But did you see how Ahaz responds? He doesn’t want to put the Lord to the test! God has gone out of his way to help his people and their king doesn’t want to bother God. Perhaps he thinks this is a trap that Isaiah is setting for him. Or perhaps he’s just too scared to step out of his comfort zone and trust God rather than his own political manoeuvring.
Well, Isaiah isn’t going to let him get away with that. He may be the king but this is God’s city, God’s people. So he gives him a sign anyway. He speaks a word of prophecy: “A young woman is with child and shall bear a son, and shall name him Immanuel.” The naming of a child is a common technique in the prophets to bring a message to God’s people. Hosea uses it to warn them of God’s judgement, then to promise his restoration. Here the child is to be named Immanuel, that is, “God is with us”, to assure them that God is ready to stand with them against their enemies. And if God is with us who can stand against us.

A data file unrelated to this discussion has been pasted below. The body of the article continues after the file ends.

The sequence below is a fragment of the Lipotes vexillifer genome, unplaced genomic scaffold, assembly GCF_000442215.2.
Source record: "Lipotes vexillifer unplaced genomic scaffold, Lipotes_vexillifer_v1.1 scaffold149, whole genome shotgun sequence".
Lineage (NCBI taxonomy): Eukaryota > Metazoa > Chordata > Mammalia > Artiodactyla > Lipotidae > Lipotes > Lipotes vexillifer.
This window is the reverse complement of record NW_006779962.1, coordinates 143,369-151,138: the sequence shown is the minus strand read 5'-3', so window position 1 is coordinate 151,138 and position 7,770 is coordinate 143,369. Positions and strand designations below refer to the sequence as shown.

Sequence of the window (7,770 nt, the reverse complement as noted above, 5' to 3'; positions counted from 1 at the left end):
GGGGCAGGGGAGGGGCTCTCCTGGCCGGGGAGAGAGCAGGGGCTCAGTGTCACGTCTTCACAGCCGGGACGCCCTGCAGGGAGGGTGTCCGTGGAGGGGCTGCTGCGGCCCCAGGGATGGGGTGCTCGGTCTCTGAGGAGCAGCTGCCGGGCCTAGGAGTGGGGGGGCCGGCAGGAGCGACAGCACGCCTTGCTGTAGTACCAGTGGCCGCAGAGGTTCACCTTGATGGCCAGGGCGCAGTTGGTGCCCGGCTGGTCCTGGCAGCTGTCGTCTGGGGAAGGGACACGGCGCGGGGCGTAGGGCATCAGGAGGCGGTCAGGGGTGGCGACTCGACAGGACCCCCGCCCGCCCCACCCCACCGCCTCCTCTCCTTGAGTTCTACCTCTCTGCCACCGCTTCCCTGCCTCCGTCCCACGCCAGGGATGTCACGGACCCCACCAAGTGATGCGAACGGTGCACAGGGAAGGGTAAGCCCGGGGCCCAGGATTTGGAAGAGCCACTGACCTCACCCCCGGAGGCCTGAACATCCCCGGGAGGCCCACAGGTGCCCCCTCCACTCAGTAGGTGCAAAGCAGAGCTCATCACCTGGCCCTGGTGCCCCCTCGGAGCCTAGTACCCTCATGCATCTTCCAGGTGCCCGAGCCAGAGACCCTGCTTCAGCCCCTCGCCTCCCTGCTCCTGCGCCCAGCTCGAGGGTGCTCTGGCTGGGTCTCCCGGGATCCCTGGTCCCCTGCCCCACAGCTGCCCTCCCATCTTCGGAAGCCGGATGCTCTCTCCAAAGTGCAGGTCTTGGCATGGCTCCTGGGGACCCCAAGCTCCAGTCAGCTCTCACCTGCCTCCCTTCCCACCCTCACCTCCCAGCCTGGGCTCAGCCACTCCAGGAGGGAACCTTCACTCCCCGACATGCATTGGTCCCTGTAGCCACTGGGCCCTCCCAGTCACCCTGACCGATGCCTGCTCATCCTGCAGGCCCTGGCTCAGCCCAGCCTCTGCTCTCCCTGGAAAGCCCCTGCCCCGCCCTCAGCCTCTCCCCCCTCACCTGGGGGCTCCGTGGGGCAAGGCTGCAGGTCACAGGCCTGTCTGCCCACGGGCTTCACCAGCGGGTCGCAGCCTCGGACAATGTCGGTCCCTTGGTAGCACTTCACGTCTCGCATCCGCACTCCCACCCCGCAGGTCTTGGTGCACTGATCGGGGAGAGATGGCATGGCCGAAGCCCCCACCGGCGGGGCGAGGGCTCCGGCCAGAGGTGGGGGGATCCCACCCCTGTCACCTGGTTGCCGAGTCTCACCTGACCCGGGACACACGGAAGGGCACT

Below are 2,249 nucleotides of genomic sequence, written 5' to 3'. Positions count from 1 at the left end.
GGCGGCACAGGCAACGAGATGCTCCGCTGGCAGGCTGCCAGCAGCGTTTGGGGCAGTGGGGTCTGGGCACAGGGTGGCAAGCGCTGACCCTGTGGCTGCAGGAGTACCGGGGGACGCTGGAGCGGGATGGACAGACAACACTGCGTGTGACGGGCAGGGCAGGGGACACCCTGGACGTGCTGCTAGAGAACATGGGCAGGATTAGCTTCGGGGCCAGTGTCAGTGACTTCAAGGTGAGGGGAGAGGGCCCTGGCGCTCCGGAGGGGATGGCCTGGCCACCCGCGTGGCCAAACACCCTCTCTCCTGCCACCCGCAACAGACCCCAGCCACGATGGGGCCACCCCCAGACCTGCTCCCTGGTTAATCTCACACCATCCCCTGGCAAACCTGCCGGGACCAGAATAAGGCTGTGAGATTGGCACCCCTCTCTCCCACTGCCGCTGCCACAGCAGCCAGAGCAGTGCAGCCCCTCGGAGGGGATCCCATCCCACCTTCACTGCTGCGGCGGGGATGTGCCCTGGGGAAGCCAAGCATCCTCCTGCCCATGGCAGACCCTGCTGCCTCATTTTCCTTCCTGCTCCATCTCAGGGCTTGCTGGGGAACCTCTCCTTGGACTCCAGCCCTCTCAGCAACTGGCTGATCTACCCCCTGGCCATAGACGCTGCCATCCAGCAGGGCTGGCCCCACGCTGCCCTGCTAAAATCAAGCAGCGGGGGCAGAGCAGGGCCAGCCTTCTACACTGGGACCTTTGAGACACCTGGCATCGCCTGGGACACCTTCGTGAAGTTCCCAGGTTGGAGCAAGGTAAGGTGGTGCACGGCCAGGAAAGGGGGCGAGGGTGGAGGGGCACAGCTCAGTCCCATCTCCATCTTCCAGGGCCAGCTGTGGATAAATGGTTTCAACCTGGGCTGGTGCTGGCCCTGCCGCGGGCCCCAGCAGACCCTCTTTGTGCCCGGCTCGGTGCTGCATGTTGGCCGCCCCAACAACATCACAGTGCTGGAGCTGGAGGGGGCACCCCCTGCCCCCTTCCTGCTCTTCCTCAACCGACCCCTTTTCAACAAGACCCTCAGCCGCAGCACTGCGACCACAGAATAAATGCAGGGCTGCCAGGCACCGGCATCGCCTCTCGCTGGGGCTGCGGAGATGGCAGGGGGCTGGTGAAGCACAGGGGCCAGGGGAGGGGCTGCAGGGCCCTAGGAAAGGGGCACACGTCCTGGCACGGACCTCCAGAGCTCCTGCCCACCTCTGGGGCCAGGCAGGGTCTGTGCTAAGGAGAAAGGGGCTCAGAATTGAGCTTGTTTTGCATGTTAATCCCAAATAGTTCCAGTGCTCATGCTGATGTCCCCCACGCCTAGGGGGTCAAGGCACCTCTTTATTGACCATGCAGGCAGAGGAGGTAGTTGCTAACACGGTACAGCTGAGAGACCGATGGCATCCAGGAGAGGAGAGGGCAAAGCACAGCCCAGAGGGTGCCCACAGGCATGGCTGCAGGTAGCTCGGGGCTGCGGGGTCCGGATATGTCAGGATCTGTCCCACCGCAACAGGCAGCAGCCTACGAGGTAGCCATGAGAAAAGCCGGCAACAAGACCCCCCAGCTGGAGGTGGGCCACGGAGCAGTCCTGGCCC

In the end the words Isaiah spoke came true. Both Israel and Syria were taken over by Assyria. Even Jerusalem was threatened, but it wasn’t defeated because God protected them. That would happen later.
But of course the history of Israel isn’t actually our focus today. Today we’re interested in the way that prophecy had its outworking in the birth of Jesus. As we read in the passage from Matthew 1, Matthew identifies this child with that prophecy of Isaiah 7: “They shall name him Emmanuel," which means, ‘God is with us.’”
So what does it mean that with Jesus birth God is with us? Is this just to do with the incarnation. God has come in human form to live among us? Here is a child who is both human and divine at the same time? Well that’s certainly true. This is a unique event in human history. The word of God has become flesh and dwelt among us. But it’s clearly more than that. Matthew certainly thinks so. He tells us that this child is the fulfilment of Isaiah’s prophecy. A lot of water has passed under the bridge since Isaiah’s day. Jerusalem is no longer under attack from Syria, now it’s in the hands of the Romans. So things are even worse than they were then. If ever the people needed to know that God was with them, it was now. And they needed to know not just that he was with them but that he’d protect them, save them.